8. The executable can be written in any programming language and should run on one of the following operating systems: (1) Windows 10 64/86 bit, (2) Linux Ubuntu 14.04. Code written in Matlab is also acceptable at condition that it runs on Matlab 2021. In case of any special setting needed for the proper running of the algorithm, a README file is expected.
  9. Executables that do not match the requirements above could be discarded from the contest at the discretion of the Evaluating Committee.
  10. Executables must be sent by the email address chosen for the registration to biplab@unisa.it. Please, put the chosen username in the subject of the email. In case of multiple submissions, please report details of the algorithm in the body of the email,


The M2FRED dataset developed by Biometric and Image Processing Lab (BIPLab) research laboratory at University of Salerno, is a multimodal frontal face database that includes digital videos of 50 subjects. Each subject was required to register using their mobile device following precise acquisition rules for several distinct sessions. The protocol provides that each individual is recorded in several distinct and timed sessions over a period of time not limited to a single day. The construction of the dataset is in fact faithful to the normal conditions of use of a recognition system in real conditions, which foresee a variability of the same subjects over time. The subjects were asked to face the camera, making sure that their face is entirely framed in the video stream of the mobile phone used for recording. Participants’ videos were acquired with short recordings (a few minutes), pronouncing suggested phrases or words according to the defined protocol.

The acquisitions were divided into 4 sessions, in physical and environmental conditions not necessarily the same. 

The position of the camera relative to the face was the same. 

Each subject has pronounced the following sentences: 

  • Zero, one, two, three, four, five, six, seven, eight, nine”.
  • Good for evil is charity, evil for good is cruelty”. 
  • Hello, my name is “participant’s name”, my favorite color is \participant’s preferred color “. 
  • Tell an anecdote or a joke. 

In each session, a single recording of all the phrases above mentioned was processed and suitably separated by a 3 second pause. Within the same acquisition, the subject first recovered without the mask and then with the facial mask. Each session took place on a separate day of the week, interspersed with 16 indoor and outdoor acquisitions. 

The dataset structure is : 

  • 50 subjects with ID number from 000 to 049
  • 2 folder for each subject: one withOUT mask (i.e., 000_0) one with mask (i.e., 000_1)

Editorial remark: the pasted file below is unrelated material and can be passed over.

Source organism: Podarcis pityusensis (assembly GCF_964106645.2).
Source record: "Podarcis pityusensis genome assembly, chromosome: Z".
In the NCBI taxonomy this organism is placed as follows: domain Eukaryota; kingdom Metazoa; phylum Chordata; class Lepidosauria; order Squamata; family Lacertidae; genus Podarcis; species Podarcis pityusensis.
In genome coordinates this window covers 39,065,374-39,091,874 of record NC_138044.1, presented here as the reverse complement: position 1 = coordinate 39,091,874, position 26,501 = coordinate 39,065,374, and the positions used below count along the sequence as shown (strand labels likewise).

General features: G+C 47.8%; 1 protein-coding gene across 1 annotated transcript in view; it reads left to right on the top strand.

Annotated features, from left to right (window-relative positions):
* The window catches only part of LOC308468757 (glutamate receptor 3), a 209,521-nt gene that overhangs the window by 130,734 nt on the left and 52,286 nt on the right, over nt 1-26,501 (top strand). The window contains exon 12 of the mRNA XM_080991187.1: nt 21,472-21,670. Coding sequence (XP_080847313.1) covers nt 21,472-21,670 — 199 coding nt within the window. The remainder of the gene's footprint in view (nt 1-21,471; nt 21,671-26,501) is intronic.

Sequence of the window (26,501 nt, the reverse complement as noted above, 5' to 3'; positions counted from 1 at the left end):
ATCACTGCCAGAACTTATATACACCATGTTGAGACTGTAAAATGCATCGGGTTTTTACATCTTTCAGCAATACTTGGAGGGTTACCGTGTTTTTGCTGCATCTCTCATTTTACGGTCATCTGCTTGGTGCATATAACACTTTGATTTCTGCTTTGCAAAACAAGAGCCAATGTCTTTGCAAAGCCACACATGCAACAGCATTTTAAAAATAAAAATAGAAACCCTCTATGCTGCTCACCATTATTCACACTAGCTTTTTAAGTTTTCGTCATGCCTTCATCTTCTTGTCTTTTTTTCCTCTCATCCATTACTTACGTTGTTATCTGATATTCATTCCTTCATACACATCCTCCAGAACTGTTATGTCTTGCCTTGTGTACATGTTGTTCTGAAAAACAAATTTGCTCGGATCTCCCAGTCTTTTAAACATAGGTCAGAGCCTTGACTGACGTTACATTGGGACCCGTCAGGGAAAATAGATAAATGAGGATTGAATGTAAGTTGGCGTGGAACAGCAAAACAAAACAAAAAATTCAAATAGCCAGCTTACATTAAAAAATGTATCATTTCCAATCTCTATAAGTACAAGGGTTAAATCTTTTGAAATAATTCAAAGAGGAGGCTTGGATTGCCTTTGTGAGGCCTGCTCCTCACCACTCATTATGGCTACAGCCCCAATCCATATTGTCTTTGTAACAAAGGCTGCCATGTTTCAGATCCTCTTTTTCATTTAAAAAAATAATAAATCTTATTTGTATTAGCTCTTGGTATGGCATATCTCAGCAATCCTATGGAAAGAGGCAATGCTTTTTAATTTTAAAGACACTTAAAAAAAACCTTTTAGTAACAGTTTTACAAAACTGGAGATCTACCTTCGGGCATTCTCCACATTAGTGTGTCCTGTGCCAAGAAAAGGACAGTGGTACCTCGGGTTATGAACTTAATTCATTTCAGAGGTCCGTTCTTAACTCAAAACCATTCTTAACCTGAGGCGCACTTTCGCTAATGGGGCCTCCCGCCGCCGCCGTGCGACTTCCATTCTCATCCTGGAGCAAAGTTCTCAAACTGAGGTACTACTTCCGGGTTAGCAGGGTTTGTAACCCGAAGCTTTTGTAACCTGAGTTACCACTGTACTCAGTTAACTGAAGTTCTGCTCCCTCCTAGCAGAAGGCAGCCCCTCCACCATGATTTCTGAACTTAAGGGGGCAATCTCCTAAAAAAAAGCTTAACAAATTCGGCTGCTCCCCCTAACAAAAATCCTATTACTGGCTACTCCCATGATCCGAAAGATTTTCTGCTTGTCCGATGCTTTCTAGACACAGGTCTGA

• 16 videos for each folder: 8 indoor/8 outdoor

To have an overall view of how the data are organized in the M2FRED dataset, here there is a visual representation:


├───000_0    #Identity of the first subject WITHOUT mask

│       000_1_0_1.avi

│       000_1_0_2.avi

│       …

│       000_4_0_3.avi

│       000_4_0_4.avi

├───000_1  #Identity of the first subject WITH mask

│       000_1_1_1.avi

│       000_1_1_2.avi

│       …

│       000_4_1_3.avi

│       000_4_1_4.avi



│       049_1_0_1.avi

│       049_1_0_2.avi

│       …

│       049_4_0_3.avi

│       049_4_0_4.avi

└───049_1 #Identity of the fiftieth subject WITH mask






 The namespace of each video is the following: 



  1. [ID]: Subject ID
  2. [1-4]: Session number
  3. [0/1]: 0 acquisition without mask 1 acquisition with mask
  4. [1-4]: Acquisition number

The dataset is available at the following http://biplab.unisa.it/home/m2fred.

Important Dates

  • Competition Opens: 15th November 2021
  • Algorithm Submission Deadline: 1st February 2022 20th February 2022
  • Verification Results: 26th February 2022
  • Final rank: 2nd March 2022

Workshop and Special Issue submission

Best selected algorithms will be invited to be presented in the ICIAP 2021 workshop “Parts can count like the Whole”. The authors of the top three algorithms can submit a paper that will be peer-reviewed as all other contributions to the workshop and added in the proceedings of the conference in case of positive review.

We strongly encourage to join the competition since the best algorithms can have the further option of submitting a paper to a Special Issue on Elsevier Pattern Recognition Letters that will open by the end of this year (pending).




Technical Program Committee

  1. Michele Nappi – University of Salerno
  2. Maria de Marsico – University of Rome “La Sapienza”
  3. Amine Nait-Ali – University of Paris-Est Créteil
  4. Florin Pop  – University of Bucharest 
  5. Modesto Castrillón – University de Las Palmas de Gran Canaria
  6. Daniel Riccio – University of Naples Federico II
  7. Carmen Bisogni – University of Salerno
  8. Chiara Pero – University of Salerno
  9. Lucia Cascone – University of Salerno
  10. Paola Barra – University of Rome “La Sapienza”
  11. Silvio Barra – University of Naples Federico II
  12. David-Freire Obregón – University de Las Palmas de Gran Canaria

Contact us

If you want to contact us, feel free to send an email to biplab@unisa.it.